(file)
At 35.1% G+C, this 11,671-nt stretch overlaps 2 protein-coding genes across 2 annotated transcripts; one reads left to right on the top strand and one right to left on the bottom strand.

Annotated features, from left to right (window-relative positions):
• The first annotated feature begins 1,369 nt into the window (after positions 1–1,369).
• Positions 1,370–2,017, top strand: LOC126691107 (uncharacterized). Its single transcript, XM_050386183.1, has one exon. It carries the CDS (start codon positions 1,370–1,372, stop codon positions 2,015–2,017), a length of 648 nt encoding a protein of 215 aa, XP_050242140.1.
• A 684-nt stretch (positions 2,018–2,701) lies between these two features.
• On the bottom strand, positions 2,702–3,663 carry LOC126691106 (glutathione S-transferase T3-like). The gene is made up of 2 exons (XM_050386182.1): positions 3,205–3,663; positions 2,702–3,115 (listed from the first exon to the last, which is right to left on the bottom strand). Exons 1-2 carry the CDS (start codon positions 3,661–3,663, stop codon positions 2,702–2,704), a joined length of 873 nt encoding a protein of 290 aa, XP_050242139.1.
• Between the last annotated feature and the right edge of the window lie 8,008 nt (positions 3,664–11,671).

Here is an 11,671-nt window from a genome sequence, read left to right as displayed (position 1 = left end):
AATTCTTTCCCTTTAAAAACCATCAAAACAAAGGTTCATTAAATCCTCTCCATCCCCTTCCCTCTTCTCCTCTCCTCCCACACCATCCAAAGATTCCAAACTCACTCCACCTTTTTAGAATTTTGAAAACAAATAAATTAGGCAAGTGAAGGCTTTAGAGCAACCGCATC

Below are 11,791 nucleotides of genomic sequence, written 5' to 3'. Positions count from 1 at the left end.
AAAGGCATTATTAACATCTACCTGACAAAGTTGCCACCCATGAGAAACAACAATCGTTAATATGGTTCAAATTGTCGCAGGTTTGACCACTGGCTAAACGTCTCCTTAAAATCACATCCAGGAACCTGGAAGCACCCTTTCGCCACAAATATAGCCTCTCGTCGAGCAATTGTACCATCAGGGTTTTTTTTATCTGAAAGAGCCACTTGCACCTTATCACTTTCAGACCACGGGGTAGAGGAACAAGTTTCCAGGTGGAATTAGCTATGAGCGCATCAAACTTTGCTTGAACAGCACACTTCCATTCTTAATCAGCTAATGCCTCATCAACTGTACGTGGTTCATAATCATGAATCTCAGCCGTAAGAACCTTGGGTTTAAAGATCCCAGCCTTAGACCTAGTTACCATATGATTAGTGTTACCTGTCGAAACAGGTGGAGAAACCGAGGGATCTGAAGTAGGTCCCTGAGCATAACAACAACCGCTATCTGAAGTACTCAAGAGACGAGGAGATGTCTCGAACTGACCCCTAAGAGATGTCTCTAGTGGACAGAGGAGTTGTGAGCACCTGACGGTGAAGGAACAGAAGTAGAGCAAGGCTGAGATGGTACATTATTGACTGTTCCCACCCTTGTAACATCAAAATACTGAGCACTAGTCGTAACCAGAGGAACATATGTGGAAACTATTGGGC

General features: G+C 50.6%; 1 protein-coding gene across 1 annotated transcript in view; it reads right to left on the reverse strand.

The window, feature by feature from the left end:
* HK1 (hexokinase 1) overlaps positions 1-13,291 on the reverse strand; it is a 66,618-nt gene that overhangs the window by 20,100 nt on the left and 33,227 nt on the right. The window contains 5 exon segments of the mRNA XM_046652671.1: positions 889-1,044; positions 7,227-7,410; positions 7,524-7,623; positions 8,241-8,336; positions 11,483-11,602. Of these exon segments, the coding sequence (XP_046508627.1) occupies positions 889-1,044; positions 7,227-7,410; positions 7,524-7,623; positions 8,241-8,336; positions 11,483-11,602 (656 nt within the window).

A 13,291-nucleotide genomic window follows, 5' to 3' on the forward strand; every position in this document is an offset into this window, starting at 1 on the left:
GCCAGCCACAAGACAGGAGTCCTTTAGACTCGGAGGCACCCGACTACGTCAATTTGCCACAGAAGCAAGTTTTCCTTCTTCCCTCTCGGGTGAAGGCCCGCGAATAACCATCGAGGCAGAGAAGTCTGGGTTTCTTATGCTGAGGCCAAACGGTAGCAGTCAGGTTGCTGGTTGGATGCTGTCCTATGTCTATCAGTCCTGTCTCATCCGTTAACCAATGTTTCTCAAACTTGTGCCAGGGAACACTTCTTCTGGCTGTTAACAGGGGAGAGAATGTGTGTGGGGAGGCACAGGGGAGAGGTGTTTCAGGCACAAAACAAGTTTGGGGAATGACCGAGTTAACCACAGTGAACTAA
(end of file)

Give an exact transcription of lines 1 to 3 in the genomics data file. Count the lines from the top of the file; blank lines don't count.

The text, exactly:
At 35.1% G+C, this 11,671-nt stretch overlaps 2 protein-coding genes across 2 annotated transcripts; one reads left to right on the top strand and one right to left on the bottom strand.

Annotated features, from left to right (window-relative positions):
• The first annotated feature begins 1,369 nt into the window (after positions 1–1,369).